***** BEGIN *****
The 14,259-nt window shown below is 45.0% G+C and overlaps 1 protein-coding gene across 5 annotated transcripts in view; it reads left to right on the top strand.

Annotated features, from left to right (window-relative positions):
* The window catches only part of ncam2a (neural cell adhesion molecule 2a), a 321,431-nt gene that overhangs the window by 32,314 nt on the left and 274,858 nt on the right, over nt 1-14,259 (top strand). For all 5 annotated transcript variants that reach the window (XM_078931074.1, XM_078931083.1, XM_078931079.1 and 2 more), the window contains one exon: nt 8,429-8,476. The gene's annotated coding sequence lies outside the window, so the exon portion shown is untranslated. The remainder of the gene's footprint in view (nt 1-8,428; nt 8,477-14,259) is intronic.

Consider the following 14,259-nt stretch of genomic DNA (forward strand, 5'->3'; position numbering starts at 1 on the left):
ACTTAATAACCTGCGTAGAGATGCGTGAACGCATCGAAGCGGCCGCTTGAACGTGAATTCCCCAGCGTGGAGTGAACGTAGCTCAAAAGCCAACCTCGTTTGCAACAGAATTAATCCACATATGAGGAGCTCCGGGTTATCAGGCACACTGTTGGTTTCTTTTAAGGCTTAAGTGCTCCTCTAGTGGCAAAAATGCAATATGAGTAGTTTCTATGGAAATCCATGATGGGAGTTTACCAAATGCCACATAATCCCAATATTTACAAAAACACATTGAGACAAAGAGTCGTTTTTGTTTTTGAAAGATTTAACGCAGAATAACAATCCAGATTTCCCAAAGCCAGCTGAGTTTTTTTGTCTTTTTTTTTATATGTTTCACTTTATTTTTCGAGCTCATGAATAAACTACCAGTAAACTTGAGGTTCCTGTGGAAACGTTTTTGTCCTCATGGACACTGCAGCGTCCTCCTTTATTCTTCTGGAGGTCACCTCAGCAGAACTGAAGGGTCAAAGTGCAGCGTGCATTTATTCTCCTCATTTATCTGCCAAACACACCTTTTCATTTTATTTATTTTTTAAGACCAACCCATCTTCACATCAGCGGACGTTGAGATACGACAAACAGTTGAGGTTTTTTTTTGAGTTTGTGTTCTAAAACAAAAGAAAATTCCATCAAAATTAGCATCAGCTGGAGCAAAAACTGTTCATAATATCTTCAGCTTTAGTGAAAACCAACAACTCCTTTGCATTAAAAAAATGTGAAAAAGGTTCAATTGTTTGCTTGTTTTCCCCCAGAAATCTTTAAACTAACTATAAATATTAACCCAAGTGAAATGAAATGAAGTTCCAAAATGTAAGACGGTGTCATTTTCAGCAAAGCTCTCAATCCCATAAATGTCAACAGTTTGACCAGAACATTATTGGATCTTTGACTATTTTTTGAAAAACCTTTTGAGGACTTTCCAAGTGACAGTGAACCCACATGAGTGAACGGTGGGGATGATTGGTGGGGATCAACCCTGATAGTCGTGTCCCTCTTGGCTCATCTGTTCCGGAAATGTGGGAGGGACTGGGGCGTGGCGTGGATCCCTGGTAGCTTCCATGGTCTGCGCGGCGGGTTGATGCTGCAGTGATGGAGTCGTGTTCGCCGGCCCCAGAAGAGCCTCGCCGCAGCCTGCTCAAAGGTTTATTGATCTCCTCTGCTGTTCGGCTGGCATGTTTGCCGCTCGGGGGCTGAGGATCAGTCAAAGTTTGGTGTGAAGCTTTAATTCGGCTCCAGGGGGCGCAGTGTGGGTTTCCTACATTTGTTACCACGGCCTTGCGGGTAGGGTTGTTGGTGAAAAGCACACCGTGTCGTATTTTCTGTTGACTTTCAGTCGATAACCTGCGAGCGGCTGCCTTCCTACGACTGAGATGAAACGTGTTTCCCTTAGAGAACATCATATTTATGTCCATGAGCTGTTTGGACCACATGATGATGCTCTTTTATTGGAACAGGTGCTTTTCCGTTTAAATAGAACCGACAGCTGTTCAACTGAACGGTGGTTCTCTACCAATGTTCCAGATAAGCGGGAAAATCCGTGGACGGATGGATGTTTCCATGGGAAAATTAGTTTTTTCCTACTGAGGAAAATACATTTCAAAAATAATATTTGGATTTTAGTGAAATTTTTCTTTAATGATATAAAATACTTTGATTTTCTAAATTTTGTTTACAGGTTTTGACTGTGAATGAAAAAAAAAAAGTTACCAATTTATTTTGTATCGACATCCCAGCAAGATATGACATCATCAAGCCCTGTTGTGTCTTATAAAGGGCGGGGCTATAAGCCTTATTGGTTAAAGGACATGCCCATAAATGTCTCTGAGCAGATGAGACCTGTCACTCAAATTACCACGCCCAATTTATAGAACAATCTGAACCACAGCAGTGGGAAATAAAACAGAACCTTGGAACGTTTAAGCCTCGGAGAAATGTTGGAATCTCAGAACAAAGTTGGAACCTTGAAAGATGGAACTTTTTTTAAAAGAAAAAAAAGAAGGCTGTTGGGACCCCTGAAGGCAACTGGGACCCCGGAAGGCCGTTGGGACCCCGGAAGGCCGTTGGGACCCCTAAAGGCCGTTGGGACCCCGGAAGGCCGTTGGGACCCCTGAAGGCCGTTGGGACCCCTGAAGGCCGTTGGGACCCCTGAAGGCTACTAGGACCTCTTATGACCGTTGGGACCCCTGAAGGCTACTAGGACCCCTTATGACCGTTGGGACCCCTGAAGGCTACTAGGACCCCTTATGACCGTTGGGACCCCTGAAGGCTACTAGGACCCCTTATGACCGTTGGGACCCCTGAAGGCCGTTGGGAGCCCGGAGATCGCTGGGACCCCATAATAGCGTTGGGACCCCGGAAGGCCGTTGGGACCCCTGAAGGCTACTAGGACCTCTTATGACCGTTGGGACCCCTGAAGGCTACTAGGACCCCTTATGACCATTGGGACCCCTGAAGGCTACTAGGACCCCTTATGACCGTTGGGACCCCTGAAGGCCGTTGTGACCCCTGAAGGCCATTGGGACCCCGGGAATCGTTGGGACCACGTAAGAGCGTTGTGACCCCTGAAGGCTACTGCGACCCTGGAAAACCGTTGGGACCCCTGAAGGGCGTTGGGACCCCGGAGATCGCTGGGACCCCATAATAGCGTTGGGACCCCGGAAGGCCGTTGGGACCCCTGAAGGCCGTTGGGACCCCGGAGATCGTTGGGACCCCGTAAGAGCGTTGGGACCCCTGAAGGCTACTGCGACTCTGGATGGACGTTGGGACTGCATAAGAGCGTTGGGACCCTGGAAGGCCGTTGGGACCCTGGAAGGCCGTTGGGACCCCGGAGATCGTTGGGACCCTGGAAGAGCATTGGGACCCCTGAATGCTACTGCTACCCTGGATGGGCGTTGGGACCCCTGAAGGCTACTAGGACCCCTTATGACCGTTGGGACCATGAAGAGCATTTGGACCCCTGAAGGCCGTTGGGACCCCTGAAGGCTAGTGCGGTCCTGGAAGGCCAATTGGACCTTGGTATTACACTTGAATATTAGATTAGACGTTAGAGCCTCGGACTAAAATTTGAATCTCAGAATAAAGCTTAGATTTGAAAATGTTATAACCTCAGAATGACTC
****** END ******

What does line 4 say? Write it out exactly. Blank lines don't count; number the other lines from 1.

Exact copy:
Consider the following 14,259-nt stretch of genomic DNA (forward strand, 5'->3'; position numbering starts at 1 on the left):